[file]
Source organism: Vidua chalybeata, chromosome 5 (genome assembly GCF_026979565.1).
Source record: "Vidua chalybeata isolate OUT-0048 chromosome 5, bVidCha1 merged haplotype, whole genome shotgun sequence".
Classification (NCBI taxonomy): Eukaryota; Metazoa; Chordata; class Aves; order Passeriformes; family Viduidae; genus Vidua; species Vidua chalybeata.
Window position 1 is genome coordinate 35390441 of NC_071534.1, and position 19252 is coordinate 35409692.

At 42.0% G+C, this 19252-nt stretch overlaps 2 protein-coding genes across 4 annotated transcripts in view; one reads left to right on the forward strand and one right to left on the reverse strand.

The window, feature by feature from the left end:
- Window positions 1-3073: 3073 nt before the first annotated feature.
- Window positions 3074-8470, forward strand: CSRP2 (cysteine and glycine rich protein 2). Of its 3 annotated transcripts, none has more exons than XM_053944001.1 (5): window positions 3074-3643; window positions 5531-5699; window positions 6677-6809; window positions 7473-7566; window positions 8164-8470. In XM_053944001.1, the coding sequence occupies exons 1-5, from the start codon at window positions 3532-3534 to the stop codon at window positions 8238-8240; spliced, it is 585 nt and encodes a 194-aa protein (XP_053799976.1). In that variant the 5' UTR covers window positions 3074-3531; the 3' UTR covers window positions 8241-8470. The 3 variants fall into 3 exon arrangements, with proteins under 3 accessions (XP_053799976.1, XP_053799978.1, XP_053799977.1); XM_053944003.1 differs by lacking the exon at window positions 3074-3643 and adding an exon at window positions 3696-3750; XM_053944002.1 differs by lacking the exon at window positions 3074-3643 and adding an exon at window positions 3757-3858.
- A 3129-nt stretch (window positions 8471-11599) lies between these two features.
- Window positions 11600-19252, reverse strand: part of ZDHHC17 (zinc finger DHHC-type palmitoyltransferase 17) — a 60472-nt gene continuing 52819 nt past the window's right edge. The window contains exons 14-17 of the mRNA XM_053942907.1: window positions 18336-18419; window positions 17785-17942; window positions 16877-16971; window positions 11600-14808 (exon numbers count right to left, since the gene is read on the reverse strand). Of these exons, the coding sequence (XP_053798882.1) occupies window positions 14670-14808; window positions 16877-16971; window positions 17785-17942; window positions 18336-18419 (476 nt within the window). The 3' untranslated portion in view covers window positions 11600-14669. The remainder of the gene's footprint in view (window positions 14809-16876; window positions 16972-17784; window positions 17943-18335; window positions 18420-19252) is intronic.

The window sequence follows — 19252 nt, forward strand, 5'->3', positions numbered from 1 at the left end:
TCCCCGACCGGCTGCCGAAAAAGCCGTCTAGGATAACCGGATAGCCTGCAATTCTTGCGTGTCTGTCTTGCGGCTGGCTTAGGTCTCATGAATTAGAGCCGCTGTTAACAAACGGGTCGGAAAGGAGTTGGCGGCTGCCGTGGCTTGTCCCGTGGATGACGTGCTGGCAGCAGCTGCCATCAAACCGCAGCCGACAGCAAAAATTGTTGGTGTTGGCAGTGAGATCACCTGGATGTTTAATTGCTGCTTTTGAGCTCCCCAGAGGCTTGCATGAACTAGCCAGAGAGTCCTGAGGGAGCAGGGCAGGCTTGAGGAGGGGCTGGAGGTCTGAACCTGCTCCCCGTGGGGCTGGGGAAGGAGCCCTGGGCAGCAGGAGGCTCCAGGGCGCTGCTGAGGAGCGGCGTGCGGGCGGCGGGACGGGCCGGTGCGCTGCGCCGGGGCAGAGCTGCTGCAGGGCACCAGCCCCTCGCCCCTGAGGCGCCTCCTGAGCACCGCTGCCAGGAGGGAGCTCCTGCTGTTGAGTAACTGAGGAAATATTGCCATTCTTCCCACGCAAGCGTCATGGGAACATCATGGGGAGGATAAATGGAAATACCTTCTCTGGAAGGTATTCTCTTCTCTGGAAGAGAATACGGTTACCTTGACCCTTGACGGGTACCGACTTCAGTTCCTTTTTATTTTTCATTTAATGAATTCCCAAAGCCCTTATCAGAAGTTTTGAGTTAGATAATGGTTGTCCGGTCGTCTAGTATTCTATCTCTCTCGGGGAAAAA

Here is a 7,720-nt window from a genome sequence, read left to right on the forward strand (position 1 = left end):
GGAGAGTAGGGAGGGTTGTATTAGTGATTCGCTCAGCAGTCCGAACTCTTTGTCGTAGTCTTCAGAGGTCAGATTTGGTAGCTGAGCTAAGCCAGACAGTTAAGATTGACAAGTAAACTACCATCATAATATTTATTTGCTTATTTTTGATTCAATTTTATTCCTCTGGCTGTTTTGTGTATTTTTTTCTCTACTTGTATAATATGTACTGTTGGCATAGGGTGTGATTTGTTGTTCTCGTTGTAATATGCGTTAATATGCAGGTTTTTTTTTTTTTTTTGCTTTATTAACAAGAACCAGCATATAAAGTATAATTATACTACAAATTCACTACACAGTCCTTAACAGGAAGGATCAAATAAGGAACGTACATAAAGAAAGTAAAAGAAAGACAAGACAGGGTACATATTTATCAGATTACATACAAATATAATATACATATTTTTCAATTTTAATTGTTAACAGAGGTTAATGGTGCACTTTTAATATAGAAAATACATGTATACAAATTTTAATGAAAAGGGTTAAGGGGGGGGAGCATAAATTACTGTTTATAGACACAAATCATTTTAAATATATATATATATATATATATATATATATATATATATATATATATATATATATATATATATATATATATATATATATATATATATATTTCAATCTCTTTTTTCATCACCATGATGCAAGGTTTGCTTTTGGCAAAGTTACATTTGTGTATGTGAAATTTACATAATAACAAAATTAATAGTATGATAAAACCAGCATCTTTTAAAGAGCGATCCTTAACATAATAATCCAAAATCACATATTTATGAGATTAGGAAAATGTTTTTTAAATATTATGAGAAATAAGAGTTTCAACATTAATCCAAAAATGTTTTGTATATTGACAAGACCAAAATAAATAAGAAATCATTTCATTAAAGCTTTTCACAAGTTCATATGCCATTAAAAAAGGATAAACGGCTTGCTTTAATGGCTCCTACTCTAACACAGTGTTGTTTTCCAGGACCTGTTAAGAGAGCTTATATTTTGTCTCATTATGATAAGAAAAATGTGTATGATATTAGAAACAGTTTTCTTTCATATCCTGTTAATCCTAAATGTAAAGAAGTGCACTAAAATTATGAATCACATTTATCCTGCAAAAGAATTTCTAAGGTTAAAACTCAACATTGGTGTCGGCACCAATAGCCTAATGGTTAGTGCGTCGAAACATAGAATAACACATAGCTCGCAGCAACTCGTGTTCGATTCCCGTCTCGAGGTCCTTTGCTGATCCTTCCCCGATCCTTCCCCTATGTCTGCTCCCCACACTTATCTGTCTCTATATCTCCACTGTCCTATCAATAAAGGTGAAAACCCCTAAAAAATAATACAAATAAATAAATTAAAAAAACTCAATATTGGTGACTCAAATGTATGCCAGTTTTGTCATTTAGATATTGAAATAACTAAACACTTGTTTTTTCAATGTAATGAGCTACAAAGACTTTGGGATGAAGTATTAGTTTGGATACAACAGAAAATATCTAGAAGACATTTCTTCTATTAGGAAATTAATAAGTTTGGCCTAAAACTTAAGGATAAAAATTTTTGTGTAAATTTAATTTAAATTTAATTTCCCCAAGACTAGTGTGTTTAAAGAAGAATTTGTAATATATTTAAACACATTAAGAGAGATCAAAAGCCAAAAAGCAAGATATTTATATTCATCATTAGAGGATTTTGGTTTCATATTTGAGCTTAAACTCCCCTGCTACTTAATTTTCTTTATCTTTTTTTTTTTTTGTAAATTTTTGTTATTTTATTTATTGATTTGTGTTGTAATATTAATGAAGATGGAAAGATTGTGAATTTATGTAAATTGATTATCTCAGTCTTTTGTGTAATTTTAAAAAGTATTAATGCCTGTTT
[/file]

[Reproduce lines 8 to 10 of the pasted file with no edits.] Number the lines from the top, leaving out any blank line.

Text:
- Window positions 3074-8470, forward strand: CSRP2 (cysteine and glycine rich protein 2). Of its 3 annotated transcripts, none has more exons than XM_053944001.1 (5): window positions 3074-3643; window positions 5531-5699; window positions 6677-6809; window positions 7473-7566; window positions 8164-8470. In XM_053944001.1, the coding sequence occupies exons 1-5, from the start codon at window positions 3532-3534 to the stop codon at window positions 8238-8240; spliced, it is 585 nt and encodes a 194-aa protein (XP_053799976.1). In that variant the 5' UTR covers window positions 3074-3531; the 3' UTR covers window positions 8241-8470. The 3 variants fall into 3 exon arrangements, with proteins under 3 accessions (XP_053799976.1, XP_053799978.1, XP_053799977.1); XM_053944003.1 differs by lacking the exon at window positions 3074-3643 and adding an exon at window positions 3696-3750; XM_053944002.1 differs by lacking the exon at window positions 3074-3643 and adding an exon at window positions 3757-3858.
- A 3129-nt stretch (window positions 8471-11599) lies between these two features.
- Window positions 11600-19252, reverse strand: part of ZDHHC17 (zinc finger DHHC-type palmitoyltransferase 17) — a 60472-nt gene continuing 52819 nt past the window's right edge. The window contains exons 14-17 of the mRNA XM_053942907.1: window positions 18336-18419; window positions 17785-17942; window positions 16877-16971; window positions 11600-14808 (exon numbers count right to left, since the gene is read on the reverse strand). Of these exons, the coding sequence (XP_053798882.1) occupies window positions 14670-14808; window positions 16877-16971; window positions 17785-17942; window positions 18336-18419 (476 nt within the window). The 3' untranslated portion in view covers window positions 11600-14669. The remainder of the gene's footprint in view (window positions 14809-16876; window positions 16972-17784; window positions 17943-18335; window positions 18420-19252) is intronic.